What Is a Casino?

A casino, as its name suggests, is a place where gambling takes place. It may also refer to the broader category of facilities that feature games of chance and other forms of entertainment. Casinos range in size and scope, from small halls for a few card games to massive complexes built to rival Las Vegas. Regardless of their size or locale, most casinos offer similar features. They are all designed to encourage gamblers to throw their money at the tables in hopes of winning big.

While musical shows, lighted fountains, shopping centers and elaborate themes help casinos attract visitors and draw in the big bucks, casinos would not exist without games of chance. Slot machines, blackjack, roulette, craps, baccarat and other games of chance are the primary sources of billions in profits raked in by casinos each year.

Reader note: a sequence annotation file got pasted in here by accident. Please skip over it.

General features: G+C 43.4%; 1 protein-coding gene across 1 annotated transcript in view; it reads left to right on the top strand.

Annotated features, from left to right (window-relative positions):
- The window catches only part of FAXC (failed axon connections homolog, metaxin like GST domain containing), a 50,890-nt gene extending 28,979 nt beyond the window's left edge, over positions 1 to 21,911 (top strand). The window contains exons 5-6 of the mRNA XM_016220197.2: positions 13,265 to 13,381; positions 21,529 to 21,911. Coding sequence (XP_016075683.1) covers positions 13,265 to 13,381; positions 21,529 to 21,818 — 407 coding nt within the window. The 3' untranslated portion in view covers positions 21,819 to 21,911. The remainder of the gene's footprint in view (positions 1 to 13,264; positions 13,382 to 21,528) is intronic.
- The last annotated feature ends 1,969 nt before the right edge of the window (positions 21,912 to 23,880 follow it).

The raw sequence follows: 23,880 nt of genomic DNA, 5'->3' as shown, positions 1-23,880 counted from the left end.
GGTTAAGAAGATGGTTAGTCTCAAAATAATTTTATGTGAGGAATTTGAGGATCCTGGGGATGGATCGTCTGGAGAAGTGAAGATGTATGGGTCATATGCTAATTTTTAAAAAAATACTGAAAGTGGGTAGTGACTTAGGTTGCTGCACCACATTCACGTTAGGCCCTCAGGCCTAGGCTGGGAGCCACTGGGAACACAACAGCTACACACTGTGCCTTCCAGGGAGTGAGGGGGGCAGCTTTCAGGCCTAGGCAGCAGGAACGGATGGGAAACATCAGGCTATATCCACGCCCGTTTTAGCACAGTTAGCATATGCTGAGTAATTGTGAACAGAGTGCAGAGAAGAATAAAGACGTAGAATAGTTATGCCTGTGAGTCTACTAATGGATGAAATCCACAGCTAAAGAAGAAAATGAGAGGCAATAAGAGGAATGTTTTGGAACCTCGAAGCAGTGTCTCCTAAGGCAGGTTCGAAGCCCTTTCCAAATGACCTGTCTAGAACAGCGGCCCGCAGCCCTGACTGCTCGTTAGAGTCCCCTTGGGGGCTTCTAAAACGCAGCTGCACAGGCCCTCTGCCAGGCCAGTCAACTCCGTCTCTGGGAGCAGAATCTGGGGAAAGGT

The large amounts of money that are handled inside casinos make them attractive targets for both patrons and employees who might be tempted to cheat, steal or scam their way into a jackpot. That’s why casinos spend so much time, effort and money on security.

While the mob once controlled many casinos, real estate investors and hotel chains with deep pockets bought them out and began to run them independently. Because they don’t have to worry about mob interference, legitimate casinos have a higher profit margin than their less-sophisticated competitors. The extra revenue a casino brings in can boost local economies in other ways, as well. For example, huge numbers of people visiting a casino will likely dine at local restaurants and shop at retail establishments.